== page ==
Saudi Nuclear Program at a Crossroads

September 11, 2018
Chen Kane

The following is an excerpt from the Middle East Institute.

Saudi Arabia’s nuclear energy program is barely in its infancy but has already spurred much controversy. Amid a regional standoff between Saudi Arabia and Iran and provocative comments from Saudi leaders, some observers worry that the program is little more than a pretext for developing nuclear weapons. Others, however, point to what they see as legitimate peaceful motivations for the program. They note that as a member in good standing of the U.N. Treaty on the Non-Proliferation of Nuclear Weapons (NPT), the kingdom is in its full rights to pursue a nuclear energy program, including uranium enrichment and spent fuel reprocessing, the two dual-use technologies that can be used to produce fuel useable in nuclear reactors and also produce the highly enriched uranium or separated plutonium needed for nuclear weapons.

As the U.S. and Saudi Arabia negotiate their nuclear energy cooperation agreement, U.S. policymakers have sought to strike a deal that would minimize the risks of Saudi Arabia pursuing a weapons path while positioning U.S. firms to compete against foreign competitors like Russia and China for lucrative contracts and geopolitical influence. As the international community assesses the Saudi program’s goals, they are likely to judge the kingdom’s intentions in reference to two other nuclear energy models in the Middle East—Iran and the United Arab Emirates.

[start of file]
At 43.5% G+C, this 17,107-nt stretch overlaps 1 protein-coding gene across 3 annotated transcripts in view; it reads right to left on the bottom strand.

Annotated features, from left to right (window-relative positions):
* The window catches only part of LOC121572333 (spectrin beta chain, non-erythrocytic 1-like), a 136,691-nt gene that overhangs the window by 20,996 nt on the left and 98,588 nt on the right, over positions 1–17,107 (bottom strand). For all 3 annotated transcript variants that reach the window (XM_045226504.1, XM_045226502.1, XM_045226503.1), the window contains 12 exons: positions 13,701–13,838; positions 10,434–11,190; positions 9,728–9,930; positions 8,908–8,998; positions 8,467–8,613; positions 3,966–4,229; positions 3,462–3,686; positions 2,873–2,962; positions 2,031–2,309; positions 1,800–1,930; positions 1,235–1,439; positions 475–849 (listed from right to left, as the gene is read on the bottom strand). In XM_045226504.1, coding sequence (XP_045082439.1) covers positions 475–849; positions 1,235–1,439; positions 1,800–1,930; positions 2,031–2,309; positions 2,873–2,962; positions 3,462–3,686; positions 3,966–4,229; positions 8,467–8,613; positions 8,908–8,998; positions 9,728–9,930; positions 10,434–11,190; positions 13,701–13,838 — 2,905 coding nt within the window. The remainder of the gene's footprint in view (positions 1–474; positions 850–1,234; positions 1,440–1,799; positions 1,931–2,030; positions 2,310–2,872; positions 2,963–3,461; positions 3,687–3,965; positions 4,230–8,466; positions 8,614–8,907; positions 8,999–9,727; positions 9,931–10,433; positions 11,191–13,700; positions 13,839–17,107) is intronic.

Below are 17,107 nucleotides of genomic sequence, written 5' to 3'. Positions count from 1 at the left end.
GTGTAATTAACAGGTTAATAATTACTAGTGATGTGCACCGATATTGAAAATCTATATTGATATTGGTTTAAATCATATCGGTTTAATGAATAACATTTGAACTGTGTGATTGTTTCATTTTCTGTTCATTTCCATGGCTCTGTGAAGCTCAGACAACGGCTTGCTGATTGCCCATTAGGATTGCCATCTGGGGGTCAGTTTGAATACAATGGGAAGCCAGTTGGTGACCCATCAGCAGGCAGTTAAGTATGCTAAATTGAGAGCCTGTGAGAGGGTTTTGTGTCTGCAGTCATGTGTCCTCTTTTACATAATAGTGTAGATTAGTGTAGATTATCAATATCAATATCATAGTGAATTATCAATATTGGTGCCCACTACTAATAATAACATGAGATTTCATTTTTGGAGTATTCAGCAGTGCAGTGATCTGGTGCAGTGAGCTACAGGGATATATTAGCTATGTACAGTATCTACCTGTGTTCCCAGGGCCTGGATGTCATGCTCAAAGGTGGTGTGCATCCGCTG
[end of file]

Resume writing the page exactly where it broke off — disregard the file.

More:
Iran’s nuclear program is widely considered as a pretext for a nuclear weapons program. While Iran’s enrichment and reprocessing capabilities did not violate the NPT per se, the fact that it hid them for many years was judged to be a violation of Iran’s safeguard obligations by the International Atomic Energy Agency (IAEA) and the U.N. Security Council. Moreover, there is little plausible economic or technical rationale for Iran to possess such capabilities at this time or for the foreseeable future.

Continue reading at the Middle East Institute.

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